Doagh Famine Village tells the story of a Donegal family and community living on the edge of Donegal and surviving from Famine times right up to the present day.
A visit here also helps explain the road to peace in Northern Ireland, Ireland in the ‘Celtic Tiger’ years and the current economic collapse.
Doagh Famine Village contains a wide selection of actual size attractions, including some original dwellings which were still inhabited up to 20 years ago.
In fact, the centre has been built around the home of the owner who lived here with his family until 1983. By then, living in a thatched cottage was no longer fashionable and today this building tell of the subsistence way of life on Doagh Island.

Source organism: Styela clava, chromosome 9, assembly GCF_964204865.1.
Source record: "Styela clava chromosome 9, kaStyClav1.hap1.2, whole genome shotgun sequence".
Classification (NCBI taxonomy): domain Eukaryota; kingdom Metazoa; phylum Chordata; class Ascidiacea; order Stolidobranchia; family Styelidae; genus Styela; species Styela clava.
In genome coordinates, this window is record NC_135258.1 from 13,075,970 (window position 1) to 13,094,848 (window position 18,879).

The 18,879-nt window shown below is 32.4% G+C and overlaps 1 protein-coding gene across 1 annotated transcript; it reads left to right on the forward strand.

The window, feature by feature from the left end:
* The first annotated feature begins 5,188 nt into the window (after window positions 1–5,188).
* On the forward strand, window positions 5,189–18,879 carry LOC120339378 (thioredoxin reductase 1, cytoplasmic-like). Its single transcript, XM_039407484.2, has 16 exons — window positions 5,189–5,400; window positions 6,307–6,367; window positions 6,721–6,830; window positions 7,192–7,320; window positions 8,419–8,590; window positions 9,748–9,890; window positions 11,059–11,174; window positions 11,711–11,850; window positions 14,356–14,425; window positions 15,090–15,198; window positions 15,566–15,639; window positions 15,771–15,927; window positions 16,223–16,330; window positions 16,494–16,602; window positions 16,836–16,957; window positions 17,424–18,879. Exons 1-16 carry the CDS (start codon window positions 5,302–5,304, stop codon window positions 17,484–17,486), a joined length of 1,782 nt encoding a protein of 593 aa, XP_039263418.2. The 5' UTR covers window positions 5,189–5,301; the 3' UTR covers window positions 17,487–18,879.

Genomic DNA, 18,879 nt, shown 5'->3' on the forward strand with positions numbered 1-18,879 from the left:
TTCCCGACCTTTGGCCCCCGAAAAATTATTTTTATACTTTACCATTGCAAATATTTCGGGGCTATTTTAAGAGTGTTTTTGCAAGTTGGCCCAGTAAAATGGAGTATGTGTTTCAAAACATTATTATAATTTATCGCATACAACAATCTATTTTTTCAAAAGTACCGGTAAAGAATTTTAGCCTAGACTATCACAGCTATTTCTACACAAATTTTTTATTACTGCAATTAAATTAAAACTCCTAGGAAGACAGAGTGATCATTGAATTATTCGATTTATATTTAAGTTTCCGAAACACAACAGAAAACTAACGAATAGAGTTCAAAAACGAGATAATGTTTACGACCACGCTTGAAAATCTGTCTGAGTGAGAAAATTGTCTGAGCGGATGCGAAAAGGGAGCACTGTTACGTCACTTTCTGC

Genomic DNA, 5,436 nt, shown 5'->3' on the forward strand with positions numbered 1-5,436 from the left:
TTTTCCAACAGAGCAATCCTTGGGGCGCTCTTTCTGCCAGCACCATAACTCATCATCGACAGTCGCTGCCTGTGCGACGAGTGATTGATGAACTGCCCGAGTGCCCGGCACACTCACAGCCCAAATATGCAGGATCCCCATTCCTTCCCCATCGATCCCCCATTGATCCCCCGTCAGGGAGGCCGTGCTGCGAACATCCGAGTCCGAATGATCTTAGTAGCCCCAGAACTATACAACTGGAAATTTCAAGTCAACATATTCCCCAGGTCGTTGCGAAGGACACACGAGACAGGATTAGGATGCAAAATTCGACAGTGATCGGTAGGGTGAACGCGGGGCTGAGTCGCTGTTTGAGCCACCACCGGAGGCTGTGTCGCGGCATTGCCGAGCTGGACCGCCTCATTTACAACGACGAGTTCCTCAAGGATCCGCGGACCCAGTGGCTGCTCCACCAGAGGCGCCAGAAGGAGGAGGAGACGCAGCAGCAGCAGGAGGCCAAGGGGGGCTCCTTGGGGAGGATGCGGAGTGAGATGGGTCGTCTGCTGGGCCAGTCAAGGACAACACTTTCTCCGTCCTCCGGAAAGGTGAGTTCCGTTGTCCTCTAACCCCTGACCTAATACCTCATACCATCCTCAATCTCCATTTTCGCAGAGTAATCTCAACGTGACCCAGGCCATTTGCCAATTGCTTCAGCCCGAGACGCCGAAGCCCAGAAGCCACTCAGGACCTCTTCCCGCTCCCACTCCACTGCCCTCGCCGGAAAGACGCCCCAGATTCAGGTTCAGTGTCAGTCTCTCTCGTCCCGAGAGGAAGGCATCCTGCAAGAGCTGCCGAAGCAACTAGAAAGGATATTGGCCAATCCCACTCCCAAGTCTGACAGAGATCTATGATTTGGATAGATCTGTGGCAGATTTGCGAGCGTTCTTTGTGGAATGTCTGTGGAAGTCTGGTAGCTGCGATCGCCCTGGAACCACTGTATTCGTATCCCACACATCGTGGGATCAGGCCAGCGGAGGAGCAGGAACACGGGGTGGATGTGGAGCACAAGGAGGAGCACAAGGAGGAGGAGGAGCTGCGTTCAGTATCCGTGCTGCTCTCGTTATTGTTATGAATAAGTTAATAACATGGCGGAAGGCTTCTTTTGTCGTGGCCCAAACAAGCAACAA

Some of the Famine Village’s buildings, such as the Orange Hall, the Presbyterian Meeting House, the Mass Rock and the Hedge School and a Republican Safe House, depict the diverse history and culture of this corner of the Inishowen Peninsula.
Other buildings house information on the travelling community’s culture and other Irish traditions such as food, cures and the 'Irish Wake', a traditional send off for the dead.
Doagh Famine Village is designed to suit Irish weather and is predominantly under cover.